by Dr. William “Marty” Martin
The scientific research is clear that chronic stress has a cumulative and deleterious effect on how we function over time.
As an example, let’s assume that you experience muscle tension and irritability when you experience acute stressors such as a tightly scheduled day packed with unscheduled interruptions. This sense of feeling overwhelmed occurs at the same time you are experiencing the chronic stressor of having to pay for your children’s $60,000 college tuition bill/expenses every year on top of your other household expenses, and pressures to tuck away enough to retire comfortably.
All of us are vulnerable to manifest this acute and chronic stress in our own way, which is largely not within our control. As the example illustrates, if your points of vulnerability are muscle tension and irritability, then the short-term effects may be limited. Yet the long-term effects could become quite serious resulting in chronic pain, sleep problems, upset stomach from taking pain medications, and frequent fighting with others due to the irritability, pain, and sleepiness you may experience. The key is not to deny the long-term effects.
There are numerous ways to cope more constructively with stress. The options can be divided into three types:
Task-oriented coping, also called problem-focused coping, seeks to fix the underlying situation or event that is triggering your stress response. Reframing, or looking at the situation you face in another way, is an example of task-oriented coping. Other examples include assertiveness and time management.
Emotion-oriented coping aims to release the feelings as a way of positively impacting your emotional and physiological state to eliminate or decrease the negative stress symptoms. This form of coping may not change the triggering event but enables you to deal better with that reality. Many individuals use conversion as a means of emotion-oriented coping because talking about a difficult situation with a companion helps them to deal with stress more effectively. Other examples of coping include meditating and exercising.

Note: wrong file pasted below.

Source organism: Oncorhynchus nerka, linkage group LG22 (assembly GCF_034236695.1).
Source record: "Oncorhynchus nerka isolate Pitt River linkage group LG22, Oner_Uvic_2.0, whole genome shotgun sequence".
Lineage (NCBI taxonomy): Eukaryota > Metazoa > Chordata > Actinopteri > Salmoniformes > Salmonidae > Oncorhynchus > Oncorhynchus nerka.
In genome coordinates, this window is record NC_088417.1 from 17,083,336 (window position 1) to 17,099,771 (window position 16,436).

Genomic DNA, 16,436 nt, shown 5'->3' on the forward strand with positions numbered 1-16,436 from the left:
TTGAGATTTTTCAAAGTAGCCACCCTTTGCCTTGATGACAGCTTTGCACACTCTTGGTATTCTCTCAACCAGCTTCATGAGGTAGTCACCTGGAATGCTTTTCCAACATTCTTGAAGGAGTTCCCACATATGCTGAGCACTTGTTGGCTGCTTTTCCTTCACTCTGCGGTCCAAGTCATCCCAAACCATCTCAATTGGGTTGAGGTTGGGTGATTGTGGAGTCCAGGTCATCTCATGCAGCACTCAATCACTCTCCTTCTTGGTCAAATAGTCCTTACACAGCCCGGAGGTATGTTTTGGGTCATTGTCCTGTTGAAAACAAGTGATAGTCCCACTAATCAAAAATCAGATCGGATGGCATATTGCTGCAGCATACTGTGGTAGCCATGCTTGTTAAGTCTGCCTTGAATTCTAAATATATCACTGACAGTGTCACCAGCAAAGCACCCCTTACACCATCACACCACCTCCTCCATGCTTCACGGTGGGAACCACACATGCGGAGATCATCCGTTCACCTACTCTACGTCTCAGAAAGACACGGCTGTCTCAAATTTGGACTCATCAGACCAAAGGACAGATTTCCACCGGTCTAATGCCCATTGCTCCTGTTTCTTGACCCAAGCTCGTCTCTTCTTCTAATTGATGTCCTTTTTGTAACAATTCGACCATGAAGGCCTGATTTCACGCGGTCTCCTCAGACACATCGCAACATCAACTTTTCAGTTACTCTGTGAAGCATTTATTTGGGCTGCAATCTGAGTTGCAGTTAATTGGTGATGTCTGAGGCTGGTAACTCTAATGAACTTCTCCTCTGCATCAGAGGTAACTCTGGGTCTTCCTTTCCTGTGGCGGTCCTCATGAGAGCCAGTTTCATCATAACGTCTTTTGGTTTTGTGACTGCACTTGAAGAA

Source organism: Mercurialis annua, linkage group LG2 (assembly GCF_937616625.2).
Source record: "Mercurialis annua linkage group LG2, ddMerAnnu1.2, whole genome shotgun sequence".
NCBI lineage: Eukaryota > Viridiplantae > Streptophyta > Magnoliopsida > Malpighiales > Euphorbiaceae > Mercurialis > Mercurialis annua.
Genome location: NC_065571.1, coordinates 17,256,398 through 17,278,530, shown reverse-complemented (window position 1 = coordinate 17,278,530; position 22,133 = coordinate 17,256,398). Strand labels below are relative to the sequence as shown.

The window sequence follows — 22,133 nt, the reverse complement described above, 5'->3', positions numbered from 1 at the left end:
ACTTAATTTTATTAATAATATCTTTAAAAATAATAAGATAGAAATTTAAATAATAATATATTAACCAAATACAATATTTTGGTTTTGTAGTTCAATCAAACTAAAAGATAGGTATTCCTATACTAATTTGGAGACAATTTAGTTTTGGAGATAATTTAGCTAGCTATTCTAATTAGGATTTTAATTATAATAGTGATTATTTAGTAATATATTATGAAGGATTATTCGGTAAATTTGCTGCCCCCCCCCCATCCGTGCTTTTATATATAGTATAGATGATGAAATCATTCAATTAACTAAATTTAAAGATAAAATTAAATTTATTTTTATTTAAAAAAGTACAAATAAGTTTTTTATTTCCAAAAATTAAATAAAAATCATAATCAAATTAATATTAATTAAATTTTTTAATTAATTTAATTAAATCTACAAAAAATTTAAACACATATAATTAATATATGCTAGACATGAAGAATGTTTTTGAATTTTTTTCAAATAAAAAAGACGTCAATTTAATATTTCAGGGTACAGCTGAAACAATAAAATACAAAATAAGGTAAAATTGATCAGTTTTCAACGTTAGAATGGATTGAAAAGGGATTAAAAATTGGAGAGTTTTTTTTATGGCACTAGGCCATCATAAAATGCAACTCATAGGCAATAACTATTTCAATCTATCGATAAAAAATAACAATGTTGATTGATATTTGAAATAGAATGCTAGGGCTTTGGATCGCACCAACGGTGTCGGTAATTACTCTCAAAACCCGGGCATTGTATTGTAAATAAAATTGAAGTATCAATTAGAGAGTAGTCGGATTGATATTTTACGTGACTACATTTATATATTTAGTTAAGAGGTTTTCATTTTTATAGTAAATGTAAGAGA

Avoidance-oriented coping seeks to remove yourself from the triggering event or situation. It is the “flight” part of the “fight or flight” response. Examples include the following: going on vacation; listening to music; daydreaming; and repeating positive affirmations.
Individuals who more effectively cope with stress constructively do so by deploying more than one coping technique based upon the event or situation. There is one key question that you should ask yourself when you are in a situation that you feel may be stressful.
When is stress good for me?
On the surface, this last question may be puzzling. How can stress be good for you? Hans Seyle, M.D., Ph.D., often called the “Father of Stress Management,” found in his scholarly work that there are two types of stress: bad stress (distress) and good stress (eustress). He argued that good stress (eustress) was associated with an increase in performance to a point.
In essence, having no stress is not motivating and not associated with a gain in performance. But an optimal amount of stress (which differs by individuals and tasks) is motivating and associated with a gain in performance resulting in optimal performance. Yet, too much stress (which is defined by the individual) results in a loss of motivation and a decline in motivation. Later, this model was validated by others and known as the Yerkes-Dodson Curve.
In summary, asking yourself questions like those listed below can provide you with the answers you need to more constructively reduce and manage stress—both good and bad—in your life:
- What is more stressful to me?
- How does stress typically affect me?
- When am I most vulnerable to stress?
- When is stress actually good for me?
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